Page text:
’Watchmen’ wins big at ’remote’ Emmys
LOS ANGELES- Agence France-Presse
"Watchmen," a dark superhero series that tackles U.S. racism, triumphed at the Emmys on Sept. 20 as the stars beamed in live to an empty Los Angeles theater for Hollywood’s first major Covid-era awards show.
Fellow HBO show "Succession" - the saga of a powerful, backstabbing family - won big in the prestigious drama categories, while offbeat Canadian hit "Schitt’s Creek" performed a clean sweep of the night’s comedy prizes.
With four victories in major categories, "Watchmen" ended up with a total of 11 Emmys - television’s equivalent of the Oscars. Its creators dedicated their win for best limited series to African-American victims of the 1921 Tulsa massacre.
"The only way to put the fires out is to fight them together," said showrunner Damon Lindelof.
"History is mystery - it’s broken into a million puzzle pieces. We know finding them will hurt. Sometimes we caused that hurt, maybe we even benefited from it," added Lindelof, who is white.
A timely blend of sociopathic superheroes and political satire based on a seminal 1980s graphic novel, "Watchmen" won rave reviews from critics and audiences alike.
The series, which debuted last year, depicts white supremacists, police brutality and rows over mask-wearing -- all subjects of intensely polarized national debate as the United States gears up for November’s presidential election.
"Have a voting plan," said the show’s star Regina King, a winner on Sunday.
Many viewers learned about the real-life, deadly destruction of "Black Wall Street" in Oklahoma for the first time through the HBO show’s pilot.
"’Watchmen’ was a story about trauma, and the lasting scars of white domestic terrorism, police corruption and brutality," said supporting actor winner Yahya Abdul-Mateen II.
Its 11 wins left it two short of the all-time record of 13 held by historic mini-series "John Adams."
Nominees and winners for the 72nd Emmys beamed in remotely from their homes and socially distanced gatherings via video call, as Los Angeles is still under tough coronavirus-related restrictions.
They were handed trophies in a variety of ways - deliverymen knocking on front doors, a "decapitated hand" emerging from a mysterious box, as winner John Oliver called it -- while presenters included everyday heroes such as a medical worker, a teacher and even an astronaut.
The creator of "Succession" - a dark portrait of a Murdoch-esque family’s wrangling for control of a dynastic media empire - sounded one of several political notes by "un-thanking" world leaders for their handling of the pandemic.
"Un-thank you to President (Donald) Trump for his crummy and uncoordinated response. Un-thank you to Boris Johnson for the same thing in our country," said British showrunner Jesse Armstrong, accepting best drama series, the night’s final prize.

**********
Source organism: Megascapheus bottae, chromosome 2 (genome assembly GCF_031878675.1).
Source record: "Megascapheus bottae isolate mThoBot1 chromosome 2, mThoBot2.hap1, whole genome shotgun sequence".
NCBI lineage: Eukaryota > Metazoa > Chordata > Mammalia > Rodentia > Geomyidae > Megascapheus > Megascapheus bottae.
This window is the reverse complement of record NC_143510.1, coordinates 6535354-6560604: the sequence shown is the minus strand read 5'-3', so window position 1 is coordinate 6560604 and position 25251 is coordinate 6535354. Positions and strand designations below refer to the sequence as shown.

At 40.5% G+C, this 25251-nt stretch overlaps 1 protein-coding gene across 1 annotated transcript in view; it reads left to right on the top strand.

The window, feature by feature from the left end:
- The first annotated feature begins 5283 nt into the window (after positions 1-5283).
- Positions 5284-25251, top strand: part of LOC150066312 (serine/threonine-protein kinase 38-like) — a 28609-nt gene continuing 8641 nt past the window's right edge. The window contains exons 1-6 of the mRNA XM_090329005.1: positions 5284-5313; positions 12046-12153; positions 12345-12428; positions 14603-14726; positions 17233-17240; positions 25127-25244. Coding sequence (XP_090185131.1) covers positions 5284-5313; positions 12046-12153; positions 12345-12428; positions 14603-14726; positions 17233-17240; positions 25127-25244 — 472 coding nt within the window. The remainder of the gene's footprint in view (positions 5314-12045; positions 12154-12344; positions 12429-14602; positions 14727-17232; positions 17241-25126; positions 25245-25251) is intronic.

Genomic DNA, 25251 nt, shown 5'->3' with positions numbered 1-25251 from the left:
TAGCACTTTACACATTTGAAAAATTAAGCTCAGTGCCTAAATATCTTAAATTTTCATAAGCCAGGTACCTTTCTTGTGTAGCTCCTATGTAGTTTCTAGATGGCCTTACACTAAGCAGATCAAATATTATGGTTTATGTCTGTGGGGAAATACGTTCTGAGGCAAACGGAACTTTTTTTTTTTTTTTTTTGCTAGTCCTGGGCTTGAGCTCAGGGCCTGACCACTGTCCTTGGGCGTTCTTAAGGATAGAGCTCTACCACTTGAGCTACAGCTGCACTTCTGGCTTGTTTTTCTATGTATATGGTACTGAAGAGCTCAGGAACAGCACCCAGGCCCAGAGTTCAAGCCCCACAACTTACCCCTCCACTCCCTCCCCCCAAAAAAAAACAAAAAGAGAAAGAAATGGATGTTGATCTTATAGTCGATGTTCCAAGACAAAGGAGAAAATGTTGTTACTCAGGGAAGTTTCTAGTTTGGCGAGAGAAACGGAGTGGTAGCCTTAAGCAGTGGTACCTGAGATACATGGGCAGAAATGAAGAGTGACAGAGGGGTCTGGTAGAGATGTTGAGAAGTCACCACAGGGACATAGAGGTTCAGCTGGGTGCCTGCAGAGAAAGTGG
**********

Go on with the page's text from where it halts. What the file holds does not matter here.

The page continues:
The show also won for best drama writing and directing, while star Jeremy Strong bagged best actor honors.
Former Disney child star Zendaya pulled off a surprise, youngest-ever win for best drama actress with bleak, hard-hitting "Euphoria," in which high school students struggle with sex, drugs and crime - in explicit detail.
The cast of offbeat Canadian series "Schitt’s Creek" gathered in Toronto as they swept the "virtual" ceremony’s comedy prizes.
"Our show at its core is about the transformational effects of love and acceptance. We need it now more than ever before," said supporting actor winner and co-creator Daniel Levy, who also won for directing, writing and overall comedy series.
"Schitt’s Creek" - about a privileged family forced to live in a rundown motel - failed to earn a single nomination in its first four years, but it gained attention by later airing on Netflix and signed off with a heartwarming final season.
Catherine O’Hara was given the night’s first statuette for best comedy actress by a presenter in a hazmat suit. Eugene Levy, her on-screen husband, scooped best actor. Annie Murphy also won for supporting actress - the first ever comedy acting clean sweep for a series.
Racism and politics were prominent themes across the night, with actors and creators donning T-shirts bearing slogans for black victims of police violence and the Tulsa massacre.
Mark Ruffalo, who won for limited series "I Know This Much Is True," spoke for many in famously liberal Hollywood by appearing to warn voters over Trump’s re-election bid.
"We have a big, important moment ahead of us - are we going to be a country of division and hatred... or are we going to be one of love, strength, and fighting for all of us?" he asked.
Another major theme was the pandemic itself, which has turned Tinseltown upside down, bringing productions to a halt even as stay-at-home orders around the world send binge-watching through the roof.
Host Jimmy Kimmel opened the Emmys from a theater filled with cardboard cutouts of A-listers, quipping: "Hello and welcome to the pand-Emmys."
After a brief in-person appearance, Jennifer Aniston reunited from a seemingly remote location via video call with "Friends" co-stars Courteney Cox and Lisa Kudrow.
Other nominees - who wore gowns, tuxedos, casual wear and everything in between - were sent cameras to hook up in venues of their choosing.